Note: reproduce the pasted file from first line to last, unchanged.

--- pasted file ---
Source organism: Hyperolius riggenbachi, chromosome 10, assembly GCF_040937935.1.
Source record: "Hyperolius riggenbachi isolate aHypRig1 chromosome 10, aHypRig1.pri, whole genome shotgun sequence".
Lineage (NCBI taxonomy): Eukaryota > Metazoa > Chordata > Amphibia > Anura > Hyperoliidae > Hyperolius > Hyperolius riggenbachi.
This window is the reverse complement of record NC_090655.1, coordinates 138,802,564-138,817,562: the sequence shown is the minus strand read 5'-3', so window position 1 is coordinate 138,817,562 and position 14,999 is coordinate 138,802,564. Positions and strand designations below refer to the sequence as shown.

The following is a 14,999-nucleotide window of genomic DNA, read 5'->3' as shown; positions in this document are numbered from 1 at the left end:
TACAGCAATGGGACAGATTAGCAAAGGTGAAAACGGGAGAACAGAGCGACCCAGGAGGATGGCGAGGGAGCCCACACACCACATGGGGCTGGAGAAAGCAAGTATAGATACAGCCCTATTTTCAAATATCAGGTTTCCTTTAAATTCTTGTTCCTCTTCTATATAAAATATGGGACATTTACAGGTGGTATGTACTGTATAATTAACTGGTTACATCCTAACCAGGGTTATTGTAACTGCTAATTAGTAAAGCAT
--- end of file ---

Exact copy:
Source organism: Hyperolius riggenbachi, chromosome 10, assembly GCF_040937935.1.
Source record: "Hyperolius riggenbachi isolate aHypRig1 chromosome 10, aHypRig1.pri, whole genome shotgun sequence".
Lineage (NCBI taxonomy): Eukaryota > Metazoa > Chordata > Amphibia > Anura > Hyperoliidae > Hyperolius > Hyperolius riggenbachi.
This window is the reverse complement of record NC_090655.1, coordinates 138,802,564-138,817,562: the sequence shown is the minus strand read 5'-3', so window position 1 is coordinate 138,817,562 and position 14,999 is coordinate 138,802,564. Positions and strand designations below refer to the sequence as shown.

The following is a 14,999-nucleotide window of genomic DNA, read 5'->3' as shown; positions in this document are numbered from 1 at the left end:
TACAGCAATGGGACAGATTAGCAAAGGTGAAAACGGGAGAACAGAGCGACCCAGGAGGATGGCGAGGGAGCCCACACACCACATGGGGCTGGAGAAAGCAAGTATAGATACAGCCCTATTTTCAAATATCAGGTTTCCTTTAAATTCTTGTTCCTCTTCTATATAAAATATGGGACATTTACAGGTGGTATGTACTGTATAATTAACTGGTTACATCCTAACCAGGGTTATTGTAACTGCTAATTAGTAAAGCAT